How to encrypt your website with k3s and Letsencrypt on a Raspberry Pi.
In a previous article, we deployed a couple of simple websites on our k3s cluster. There were non-encrypted sites. Now that’s fine, and they work, but non-encrypted is very last century! These days most websites are encrypted. In this article, we are going to install cert-manager and use it to deploy TLS encrypted sites on our cluster. Not only will the sites be encrypted, but they will be using valid public certificates that are automatically provisioned and automatically renewed from Let’s Encrypt! Let’s get started!
To follow along with the article, you will need the k3s Raspberry Pi cluster we built in a previous article. Also, you will need a public static IP address and a domain name that you own and can create DNS records for. If you have a dynamic DNS provider that provides a domain name for you, that may work as well. However, in this article, we will be using a static IP and CloudFlare to manually create DNS “A” records.
As we create configuration files in this article, if you don’t want to type them out, they are all available for download here.
Why are we using cert-manager?
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Traefik (which comes pre-bundled with k3s) actually has Let’s Encrypt support built-in, so you may be wondering why we are installing a third-party package to do the same thing. At the time of this writing, Traefik’s Let’s Encrypt support retrieves certificates and stores them in files. Cert-manager retrieves certificates and stores them in Kubernetes secrets. Secrets can be simply referenced by name and, therefore, easier to use, in my opinion. That is the main reason we are going to use cert-manager in this article.
Mostly we will simply follow the cert-manager documentation for installing on Kubernetes. Since we are working with an ARM architecture, however, we will be making slight changes, so we will go through the procedure here.
The first step is to create the cert-manager namespace. The namespace helps keep cert-manager’s pods out of our default namespace, so we do not have to see them when we do things like kubectl get pods with our own pods. Creating the namespace is simple:
kubectl create namespace cert-manager
The installation instructions have you download the cert-manager YAML configuration file and apply it to your cluster all in one step. We need to break that into two steps in order to modify the file for our ARM-based Pis. We will download the file and do the conversion in one step:
curl -sL https://github.com/jetstack/cert-manager/releases/download/v0.11.0/cert-manager.yaml | sed -r 's/(image:.*):(v.*)$/1-arm:2/g' > cert-manager-arm.yaml
This downloads the configuration file and updates all the contained docker images to be the ARM versions. To check what it did:
$ grep image: cert-manager-arm.yaml image: "quay.io/jetstack/cert-manager-cainjector-arm:v0.11.0" image: "quay.io/jetstack/cert-manager-controller-arm:v0.11.0" image: "quay.io/jetstack/cert-manager-webhook-arm:v0.11.0"
As we can see, the three images now have -arm added to the image name. Now that we have the correct file, we simply apply it to our cluster:
kubectl apply -f cert-manager-arm.yaml
This will install all of cert-manager. We can know when the installation finished by checking with kubectl –namespace cert-manager get pods until all pods are in the Running state.
That is actually it for cert-manager installation!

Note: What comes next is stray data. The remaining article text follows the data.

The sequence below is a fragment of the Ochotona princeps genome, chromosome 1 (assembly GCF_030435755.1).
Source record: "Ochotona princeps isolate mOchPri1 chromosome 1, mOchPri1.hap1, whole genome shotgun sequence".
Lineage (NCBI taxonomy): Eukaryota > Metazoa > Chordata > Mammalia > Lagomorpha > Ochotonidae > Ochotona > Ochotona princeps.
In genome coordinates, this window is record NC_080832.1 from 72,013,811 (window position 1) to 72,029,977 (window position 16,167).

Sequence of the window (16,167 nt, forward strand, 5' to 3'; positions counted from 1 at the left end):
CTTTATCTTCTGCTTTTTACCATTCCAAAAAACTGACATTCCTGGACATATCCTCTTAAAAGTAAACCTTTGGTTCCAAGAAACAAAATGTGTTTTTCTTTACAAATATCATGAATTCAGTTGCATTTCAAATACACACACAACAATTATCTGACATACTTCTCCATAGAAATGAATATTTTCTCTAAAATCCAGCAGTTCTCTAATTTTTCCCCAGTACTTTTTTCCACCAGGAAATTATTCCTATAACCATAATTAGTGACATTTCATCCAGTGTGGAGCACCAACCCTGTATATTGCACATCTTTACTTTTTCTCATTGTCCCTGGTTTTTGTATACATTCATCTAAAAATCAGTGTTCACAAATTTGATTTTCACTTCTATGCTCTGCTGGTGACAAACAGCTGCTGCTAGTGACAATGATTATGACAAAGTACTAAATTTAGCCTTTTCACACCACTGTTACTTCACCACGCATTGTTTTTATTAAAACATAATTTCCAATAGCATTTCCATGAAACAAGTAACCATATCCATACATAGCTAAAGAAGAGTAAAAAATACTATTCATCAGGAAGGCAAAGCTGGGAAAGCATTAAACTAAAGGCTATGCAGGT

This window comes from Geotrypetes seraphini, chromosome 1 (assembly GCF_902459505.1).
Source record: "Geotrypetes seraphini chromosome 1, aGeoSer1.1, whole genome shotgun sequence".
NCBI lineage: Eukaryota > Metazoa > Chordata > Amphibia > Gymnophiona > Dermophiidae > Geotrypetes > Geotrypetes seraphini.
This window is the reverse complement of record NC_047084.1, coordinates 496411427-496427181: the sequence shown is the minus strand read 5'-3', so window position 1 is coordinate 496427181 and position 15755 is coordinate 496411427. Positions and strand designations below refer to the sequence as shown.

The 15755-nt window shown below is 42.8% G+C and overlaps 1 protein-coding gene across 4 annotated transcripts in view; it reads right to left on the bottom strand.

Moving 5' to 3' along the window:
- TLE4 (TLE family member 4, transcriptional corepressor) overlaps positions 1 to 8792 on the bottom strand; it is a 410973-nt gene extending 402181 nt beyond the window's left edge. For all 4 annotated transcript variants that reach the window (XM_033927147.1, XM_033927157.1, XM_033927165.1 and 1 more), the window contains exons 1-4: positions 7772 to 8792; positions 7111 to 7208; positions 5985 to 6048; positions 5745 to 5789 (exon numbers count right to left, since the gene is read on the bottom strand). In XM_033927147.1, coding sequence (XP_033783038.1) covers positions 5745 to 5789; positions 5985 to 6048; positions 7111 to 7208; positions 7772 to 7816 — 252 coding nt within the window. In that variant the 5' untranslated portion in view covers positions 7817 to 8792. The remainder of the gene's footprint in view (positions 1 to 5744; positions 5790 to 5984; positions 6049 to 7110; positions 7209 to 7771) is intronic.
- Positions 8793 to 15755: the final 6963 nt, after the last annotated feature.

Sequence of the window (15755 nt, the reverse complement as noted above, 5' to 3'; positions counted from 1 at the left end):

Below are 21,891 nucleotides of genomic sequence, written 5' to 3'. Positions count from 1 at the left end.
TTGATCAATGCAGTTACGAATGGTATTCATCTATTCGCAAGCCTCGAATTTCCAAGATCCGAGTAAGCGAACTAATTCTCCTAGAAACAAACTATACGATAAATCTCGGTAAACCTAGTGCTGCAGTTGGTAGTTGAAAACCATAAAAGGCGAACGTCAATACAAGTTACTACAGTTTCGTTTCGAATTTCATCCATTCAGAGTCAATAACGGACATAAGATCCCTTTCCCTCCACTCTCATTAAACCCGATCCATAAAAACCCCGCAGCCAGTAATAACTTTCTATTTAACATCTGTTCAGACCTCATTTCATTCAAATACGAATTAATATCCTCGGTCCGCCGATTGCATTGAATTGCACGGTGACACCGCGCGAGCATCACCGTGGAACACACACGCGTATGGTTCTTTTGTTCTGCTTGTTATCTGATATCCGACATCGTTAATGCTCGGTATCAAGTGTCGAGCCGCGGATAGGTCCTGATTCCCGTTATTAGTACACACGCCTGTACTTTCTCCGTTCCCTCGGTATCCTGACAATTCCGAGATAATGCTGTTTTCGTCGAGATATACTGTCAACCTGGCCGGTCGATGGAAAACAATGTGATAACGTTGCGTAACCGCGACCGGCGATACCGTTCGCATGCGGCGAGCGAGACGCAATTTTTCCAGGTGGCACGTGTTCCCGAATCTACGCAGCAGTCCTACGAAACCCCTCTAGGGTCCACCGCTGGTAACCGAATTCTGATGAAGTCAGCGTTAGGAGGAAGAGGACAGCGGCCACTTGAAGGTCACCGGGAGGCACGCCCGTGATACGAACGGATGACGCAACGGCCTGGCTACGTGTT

A quick overview of Let’s Encrypt
The nice thing about Let’s Encrypt is that they provide us with publicly validated TLS certificates for free! This means that we can have a completely valid TLS encrypted website that anyone can visit for our home or hobby things that do not make money to support themselves without paying out of our own pocket for TLS certificates! Also, when using Let’s Encrypt certificates with cert-manager, the entire process of procuring the certificates is automated. Certificate renewal is also automated!
But how does this work? Here is a simplified explanation of the process. We (or cert-manager on our behalf) issue a request for a certificate to Let’s Encrypt for a domain name that we own. Let’s Encrypt verifies that we own that domain by using an ACME DNS or HTTP validation mechanism. If the verification is successful, Let’s Encrypt provides us with certificates, which cert-manager installs in our website (or other TLS encrypted endpoint). These certificates are good for 90 days before the process needs to be repeated. Cert-manager, however, will automatically keep the certificates up-to-date for us.
In this article, we will use the HTTP validation method as it is simpler to set up and works for the majority of use cases. Here is the basic process that will happen behind the scenes. Cert-manager will issue a certificate request to Let’s Encrypt. Let’s Encrypt will issue an ownership verification challenge in response. The challenge will be to put an HTTP resource at a specific URL under the domain name that the certificate is being requested for. The theory is that if we can put that resource at that URL and Let’s Encrypt can retrieve it remotely, then we must really be the owners of the domain. Otherwise, either we could not have placed the resource in the correct place, or we could not have manipulated DNS to allow Let’s Encrypt to get to it. In this case, cert-manager puts the resource in the right place and automatically creates a temporary Ingress record that will route traffic to the correct place. If Let’s Encrypt can read the challenge and it is correct, it will issue the certificates back to cert-manager. Cert-manager will then store the certificates as secrets, and our website (or whatever) will use those certificates for securing our traffic with TLS.